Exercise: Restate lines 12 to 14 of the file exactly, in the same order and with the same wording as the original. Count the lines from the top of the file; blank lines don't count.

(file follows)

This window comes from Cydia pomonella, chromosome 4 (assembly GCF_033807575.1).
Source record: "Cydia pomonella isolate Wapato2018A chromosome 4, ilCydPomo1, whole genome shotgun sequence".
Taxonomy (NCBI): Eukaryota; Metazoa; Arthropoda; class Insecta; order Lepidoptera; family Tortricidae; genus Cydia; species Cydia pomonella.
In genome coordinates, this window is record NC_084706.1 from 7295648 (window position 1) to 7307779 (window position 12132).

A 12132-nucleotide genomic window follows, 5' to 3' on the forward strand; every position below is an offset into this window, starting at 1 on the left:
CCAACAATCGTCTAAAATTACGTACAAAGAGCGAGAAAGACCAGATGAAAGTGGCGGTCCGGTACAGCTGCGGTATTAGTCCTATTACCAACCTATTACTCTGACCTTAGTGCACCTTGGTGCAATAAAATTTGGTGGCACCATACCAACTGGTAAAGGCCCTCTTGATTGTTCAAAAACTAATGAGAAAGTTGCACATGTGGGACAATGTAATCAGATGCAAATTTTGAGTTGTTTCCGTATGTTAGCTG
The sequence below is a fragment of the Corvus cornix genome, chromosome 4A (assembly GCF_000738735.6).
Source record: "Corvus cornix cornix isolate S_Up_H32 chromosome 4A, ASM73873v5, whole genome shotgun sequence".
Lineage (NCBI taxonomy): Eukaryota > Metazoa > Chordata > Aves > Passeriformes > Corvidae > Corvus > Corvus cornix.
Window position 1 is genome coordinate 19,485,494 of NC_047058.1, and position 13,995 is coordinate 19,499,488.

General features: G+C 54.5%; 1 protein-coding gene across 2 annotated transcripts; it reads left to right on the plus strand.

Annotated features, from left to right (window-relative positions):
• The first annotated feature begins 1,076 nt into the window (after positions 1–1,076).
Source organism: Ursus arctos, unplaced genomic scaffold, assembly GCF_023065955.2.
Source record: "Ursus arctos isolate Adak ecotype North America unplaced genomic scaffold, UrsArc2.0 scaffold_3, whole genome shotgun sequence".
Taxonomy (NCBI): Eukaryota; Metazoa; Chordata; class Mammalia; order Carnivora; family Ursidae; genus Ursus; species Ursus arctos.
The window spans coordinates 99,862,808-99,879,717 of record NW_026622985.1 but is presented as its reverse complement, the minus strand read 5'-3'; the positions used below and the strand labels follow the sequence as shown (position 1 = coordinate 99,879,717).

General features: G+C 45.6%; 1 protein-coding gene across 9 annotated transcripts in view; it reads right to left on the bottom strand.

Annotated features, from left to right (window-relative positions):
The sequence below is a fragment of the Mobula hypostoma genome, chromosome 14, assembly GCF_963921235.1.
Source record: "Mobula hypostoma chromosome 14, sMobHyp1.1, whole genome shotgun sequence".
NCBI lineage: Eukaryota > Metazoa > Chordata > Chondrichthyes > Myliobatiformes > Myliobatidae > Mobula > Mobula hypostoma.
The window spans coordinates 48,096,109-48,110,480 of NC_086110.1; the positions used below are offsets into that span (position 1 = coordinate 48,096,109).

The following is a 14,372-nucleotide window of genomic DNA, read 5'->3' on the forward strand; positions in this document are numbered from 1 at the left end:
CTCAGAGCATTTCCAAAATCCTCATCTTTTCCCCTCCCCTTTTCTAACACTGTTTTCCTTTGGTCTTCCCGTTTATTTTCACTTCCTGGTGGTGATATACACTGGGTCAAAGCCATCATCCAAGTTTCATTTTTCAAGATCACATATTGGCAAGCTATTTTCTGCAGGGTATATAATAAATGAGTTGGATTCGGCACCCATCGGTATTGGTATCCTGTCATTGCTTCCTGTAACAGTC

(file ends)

Annotated features, from left to right (window-relative positions):
• The first annotated feature begins 1,076 nt into the window (after positions 1–1,076).
Source organism: Ursus arctos, unplaced genomic scaffold, assembly GCF_023065955.2.